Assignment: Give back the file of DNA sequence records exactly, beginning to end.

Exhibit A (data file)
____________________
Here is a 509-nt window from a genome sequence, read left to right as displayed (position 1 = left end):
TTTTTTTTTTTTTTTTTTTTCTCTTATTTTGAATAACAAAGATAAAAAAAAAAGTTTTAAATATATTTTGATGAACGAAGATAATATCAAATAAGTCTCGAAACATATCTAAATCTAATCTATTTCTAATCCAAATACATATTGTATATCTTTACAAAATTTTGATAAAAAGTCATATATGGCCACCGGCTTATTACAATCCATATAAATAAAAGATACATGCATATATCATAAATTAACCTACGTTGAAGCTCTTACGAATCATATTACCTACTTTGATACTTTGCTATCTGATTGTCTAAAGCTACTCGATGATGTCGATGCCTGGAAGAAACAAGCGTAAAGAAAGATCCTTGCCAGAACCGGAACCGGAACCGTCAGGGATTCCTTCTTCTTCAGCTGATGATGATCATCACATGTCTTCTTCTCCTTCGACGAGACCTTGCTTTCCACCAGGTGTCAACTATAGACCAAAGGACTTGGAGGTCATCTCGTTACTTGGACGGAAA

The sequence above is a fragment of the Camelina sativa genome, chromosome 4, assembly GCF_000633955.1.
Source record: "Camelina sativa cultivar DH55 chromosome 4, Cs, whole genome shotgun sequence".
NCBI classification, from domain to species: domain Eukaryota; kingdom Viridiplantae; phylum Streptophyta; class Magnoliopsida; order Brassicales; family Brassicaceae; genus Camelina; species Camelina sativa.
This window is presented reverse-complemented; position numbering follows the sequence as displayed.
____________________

Here is a 509-nt window from a genome sequence, read left to right as displayed (position 1 = left end):
TTTTTTTTTTTTTTTTTTTTCTCTTATTTTGAATAACAAAGATAAAAAAAAAAGTTTTAAATATATTTTGATGAACGAAGATAATATCAAATAAGTCTCGAAACATATCTAAATCTAATCTATTTCTAATCCAAATACATATTGTATATCTTTACAAAATTTTGATAAAAAGTCATATATGGCCACCGGCTTATTACAATCCATATAAATAAAAGATACATGCATATATCATAAATTAACCTACGTTGAAGCTCTTACGAATCATATTACCTACTTTGATACTTTGCTATCTGATTGTCTAAAGCTACTCGATGATGTCGATGCCTGGAAGAAACAAGCGTAAAGAAAGATCCTTGCCAGAACCGGAACCGGAACCGTCAGGGATTCCTTCTTCTTCAGCTGATGATGATCATCACATGTCTTCTTCTCCTTCGACGAGACCTTGCTTTCCACCAGGTGTCAACTATAGACCAAAGGACTTGGAGGTCATCTCGTTACTTGGACGGAAA

The sequence above is a fragment of the Camelina sativa genome, chromosome 4, assembly GCF_000633955.1.
Source record: "Camelina sativa cultivar DH55 chromosome 4, Cs, whole genome shotgun sequence".
NCBI classification, from domain to species: domain Eukaryota; kingdom Viridiplantae; phylum Streptophyta; class Magnoliopsida; order Brassicales; family Brassicaceae; genus Camelina; species Camelina sativa.
This window is presented reverse-complemented; position numbering follows the sequence as displayed.